Now, I’m not saying that none of this is my fault. Even though I think of myself as an open and outgoing person, I might have to be more obnoxious and less uncomfortable cornering people. Or I might have to do more advance research about each and every conference participant to have something impressive to say. (Unfortunately, my 6/6 teaching load this year is preventing me from doing this.) However, another possibility suggested itself at a conference I recently attended, and it would entail using what I see as my comparative disadvantage – age, gender, appearance – to my benefit.

The national conference makes a point of gender equality in membership and acceptance rates of papers. This year, 48% of the papers selected through double-blind peer review were written and presented by women. Many panels engaged with questions of gender, equality, justice, representation, and exclusion in incredibly nuanced, critical, and productive ways. I met some great people on the first two days, and even more great people after my presentation on the penultimate panel of the last day. The response to my paper was surprisingly positive, I received measured, generous, and extremely helpful feedback, and some colleagues even said that my paper changed their pretty firm position on the topic.

I do not say this to brag, but in order to give reasons for why I felt like I had succeeded in ‘proving myself’ as a scholar with intellectual merit who deserves to be taken seriously by her peers. Even though I find it unfair that I had to work harder and give a better paper than many colleagues in order to be recognized, at least it paid off.

Or so I thought.

When I returned home, the following email was waiting in my inbox:

Hi [X],
This is [….] from the […] conference. I found your email by googling you. It was nice meeting you. Unfortunately you are married.
Hope to see you soon.

‘Unfortunately you are married?’ Well, it is indeed unfortunate that I have to participate in an unjust, unequal, and historically oppressive institution to be able to be with my partner. But surely the sender of this presumptuous message did not email me to express his discomfort with the institution of marriage and his sympathy with my unfortunate situation of being part of an unjust tradition. What was unfortunate, in the eyes of the sender, was the fact that, because I was married, he and I could not hook up.

It is bad enough to have to accept that being a good scholar is not enough to be taken seriously, that I have to be better than others to get the same recognition. Knowing that, no matter how hard I work, I will only be judged as a potential sexual partner makes me sad, angry, and hopeless. What do I have to do to be visible as an equal member of the profession rather than an object of sexual desire?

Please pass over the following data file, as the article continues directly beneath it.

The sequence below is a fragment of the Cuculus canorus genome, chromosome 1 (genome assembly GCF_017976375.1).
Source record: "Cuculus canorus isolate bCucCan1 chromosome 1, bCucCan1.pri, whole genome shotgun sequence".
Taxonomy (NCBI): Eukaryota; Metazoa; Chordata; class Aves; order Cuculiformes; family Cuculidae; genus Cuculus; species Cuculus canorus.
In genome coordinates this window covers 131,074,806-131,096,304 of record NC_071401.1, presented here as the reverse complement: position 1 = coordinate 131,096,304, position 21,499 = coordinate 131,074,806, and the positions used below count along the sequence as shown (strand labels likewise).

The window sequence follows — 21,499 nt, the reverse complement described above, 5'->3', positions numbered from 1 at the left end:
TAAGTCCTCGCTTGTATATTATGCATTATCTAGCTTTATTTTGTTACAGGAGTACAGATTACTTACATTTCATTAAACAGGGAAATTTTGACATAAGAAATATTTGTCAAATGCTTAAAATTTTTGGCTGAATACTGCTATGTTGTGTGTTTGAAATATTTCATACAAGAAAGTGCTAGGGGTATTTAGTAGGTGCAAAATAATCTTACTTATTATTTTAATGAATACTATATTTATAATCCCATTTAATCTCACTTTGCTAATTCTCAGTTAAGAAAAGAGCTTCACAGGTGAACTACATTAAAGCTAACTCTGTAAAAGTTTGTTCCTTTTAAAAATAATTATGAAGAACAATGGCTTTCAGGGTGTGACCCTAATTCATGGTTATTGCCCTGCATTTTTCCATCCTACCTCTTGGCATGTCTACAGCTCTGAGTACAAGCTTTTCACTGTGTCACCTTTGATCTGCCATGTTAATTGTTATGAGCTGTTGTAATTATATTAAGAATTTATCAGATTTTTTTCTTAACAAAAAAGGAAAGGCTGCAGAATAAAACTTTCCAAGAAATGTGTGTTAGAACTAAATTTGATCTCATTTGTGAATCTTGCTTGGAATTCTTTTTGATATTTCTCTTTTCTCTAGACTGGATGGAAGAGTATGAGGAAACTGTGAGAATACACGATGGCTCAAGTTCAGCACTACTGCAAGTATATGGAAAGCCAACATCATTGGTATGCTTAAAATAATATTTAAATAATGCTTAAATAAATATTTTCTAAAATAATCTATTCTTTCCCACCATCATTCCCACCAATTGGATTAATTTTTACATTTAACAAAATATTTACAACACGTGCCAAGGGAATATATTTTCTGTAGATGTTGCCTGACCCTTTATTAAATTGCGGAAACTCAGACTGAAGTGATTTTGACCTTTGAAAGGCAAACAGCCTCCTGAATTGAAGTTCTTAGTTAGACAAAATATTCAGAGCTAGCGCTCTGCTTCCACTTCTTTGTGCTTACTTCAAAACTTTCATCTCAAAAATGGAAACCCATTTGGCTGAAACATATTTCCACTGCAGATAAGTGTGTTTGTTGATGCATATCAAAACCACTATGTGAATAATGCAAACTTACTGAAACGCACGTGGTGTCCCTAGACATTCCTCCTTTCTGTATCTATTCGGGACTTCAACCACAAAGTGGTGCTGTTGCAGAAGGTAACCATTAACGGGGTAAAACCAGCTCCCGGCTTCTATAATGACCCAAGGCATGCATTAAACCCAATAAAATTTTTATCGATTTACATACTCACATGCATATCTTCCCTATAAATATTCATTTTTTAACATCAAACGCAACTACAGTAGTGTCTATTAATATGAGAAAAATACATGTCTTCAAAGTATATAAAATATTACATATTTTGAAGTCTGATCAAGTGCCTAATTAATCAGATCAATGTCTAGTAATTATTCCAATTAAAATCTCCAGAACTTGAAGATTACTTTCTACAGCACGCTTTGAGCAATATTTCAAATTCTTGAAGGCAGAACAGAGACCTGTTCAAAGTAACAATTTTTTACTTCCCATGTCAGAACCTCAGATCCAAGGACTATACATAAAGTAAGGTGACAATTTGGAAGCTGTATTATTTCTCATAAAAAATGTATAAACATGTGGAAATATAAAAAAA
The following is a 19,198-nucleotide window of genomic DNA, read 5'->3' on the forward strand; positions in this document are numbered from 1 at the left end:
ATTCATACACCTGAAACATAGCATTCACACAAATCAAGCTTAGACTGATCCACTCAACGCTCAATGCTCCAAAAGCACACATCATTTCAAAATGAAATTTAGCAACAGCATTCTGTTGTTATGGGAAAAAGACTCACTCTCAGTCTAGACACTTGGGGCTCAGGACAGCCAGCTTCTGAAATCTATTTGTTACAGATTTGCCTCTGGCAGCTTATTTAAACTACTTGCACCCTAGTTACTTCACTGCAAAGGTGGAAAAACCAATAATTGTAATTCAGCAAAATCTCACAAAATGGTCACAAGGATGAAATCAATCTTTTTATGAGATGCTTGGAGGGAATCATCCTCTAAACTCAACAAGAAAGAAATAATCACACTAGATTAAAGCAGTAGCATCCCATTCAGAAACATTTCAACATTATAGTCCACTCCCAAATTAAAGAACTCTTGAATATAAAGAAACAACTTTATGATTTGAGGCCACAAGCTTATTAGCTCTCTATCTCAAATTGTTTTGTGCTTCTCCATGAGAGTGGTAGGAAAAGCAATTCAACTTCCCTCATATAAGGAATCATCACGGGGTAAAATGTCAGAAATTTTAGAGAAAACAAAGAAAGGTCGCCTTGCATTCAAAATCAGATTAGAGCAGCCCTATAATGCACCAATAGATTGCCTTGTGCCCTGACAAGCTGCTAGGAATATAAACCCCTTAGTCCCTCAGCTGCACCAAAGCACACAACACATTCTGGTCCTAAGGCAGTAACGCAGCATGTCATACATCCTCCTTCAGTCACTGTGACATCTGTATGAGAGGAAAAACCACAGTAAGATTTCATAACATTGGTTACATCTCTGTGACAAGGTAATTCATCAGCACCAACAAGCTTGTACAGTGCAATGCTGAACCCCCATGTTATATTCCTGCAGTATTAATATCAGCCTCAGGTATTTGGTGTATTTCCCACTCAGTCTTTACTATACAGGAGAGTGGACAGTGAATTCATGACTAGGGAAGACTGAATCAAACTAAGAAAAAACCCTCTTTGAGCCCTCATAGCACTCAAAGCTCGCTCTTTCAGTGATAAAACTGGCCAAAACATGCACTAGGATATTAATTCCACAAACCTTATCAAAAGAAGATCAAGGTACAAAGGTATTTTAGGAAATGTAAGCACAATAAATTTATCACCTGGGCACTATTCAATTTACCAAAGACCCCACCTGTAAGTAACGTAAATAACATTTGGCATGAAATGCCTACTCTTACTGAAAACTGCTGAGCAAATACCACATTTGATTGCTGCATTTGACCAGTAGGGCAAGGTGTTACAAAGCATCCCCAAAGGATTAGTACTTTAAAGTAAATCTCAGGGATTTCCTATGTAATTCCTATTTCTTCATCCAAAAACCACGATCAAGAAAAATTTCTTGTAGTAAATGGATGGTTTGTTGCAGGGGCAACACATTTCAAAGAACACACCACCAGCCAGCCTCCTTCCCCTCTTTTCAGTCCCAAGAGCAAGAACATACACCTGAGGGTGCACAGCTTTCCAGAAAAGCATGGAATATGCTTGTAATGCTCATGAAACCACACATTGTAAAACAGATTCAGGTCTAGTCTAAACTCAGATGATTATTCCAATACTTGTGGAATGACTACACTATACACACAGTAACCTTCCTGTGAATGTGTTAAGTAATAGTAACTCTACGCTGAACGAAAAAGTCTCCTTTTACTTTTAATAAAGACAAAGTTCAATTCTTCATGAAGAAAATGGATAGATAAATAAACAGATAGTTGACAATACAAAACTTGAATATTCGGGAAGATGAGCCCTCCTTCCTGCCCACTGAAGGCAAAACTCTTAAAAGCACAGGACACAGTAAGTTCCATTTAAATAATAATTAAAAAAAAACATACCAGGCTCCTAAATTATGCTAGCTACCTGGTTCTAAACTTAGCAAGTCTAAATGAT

I do not know. What I do know, however, is that telling someone that unfortunately they are married, is never a good idea. It is not a clumsy, maybe backhanded, compliment. It is an inappropriate, unprofessional, offensive, and – to be honest – incredibly dumb statement. Knowing that it came from someone who works on normative ethics and global justice only makes it all the more inappropriate, offensive, and dumb. It also makes me wonder about the state of a discipline that is concerned with the kinds of questions that arise when philosophers think about right actions. And it brings into sharp view the glaring disconnect between theory and practice. Lastly, I wonder if the sender thinks it would have been nicer to meet me if I was not married. Clearly, it never crossed his mind that I might not be available to him even if I were single (be it because I might not be interested in him in particular or in men more generally), or that I might actually be available despite being in a relationship (not just because people cheat, but also because people live in all sorts of alternative and, yes, open relationships).

I might be overthinking this. Unprofessional and obnoxious creeps might ultimately be the exception. But I do not want to end up at the next conference, suspicious and guarded, finding it even more difficult to have meaningful conversations with people who take a sincere and professional interest in me and my work.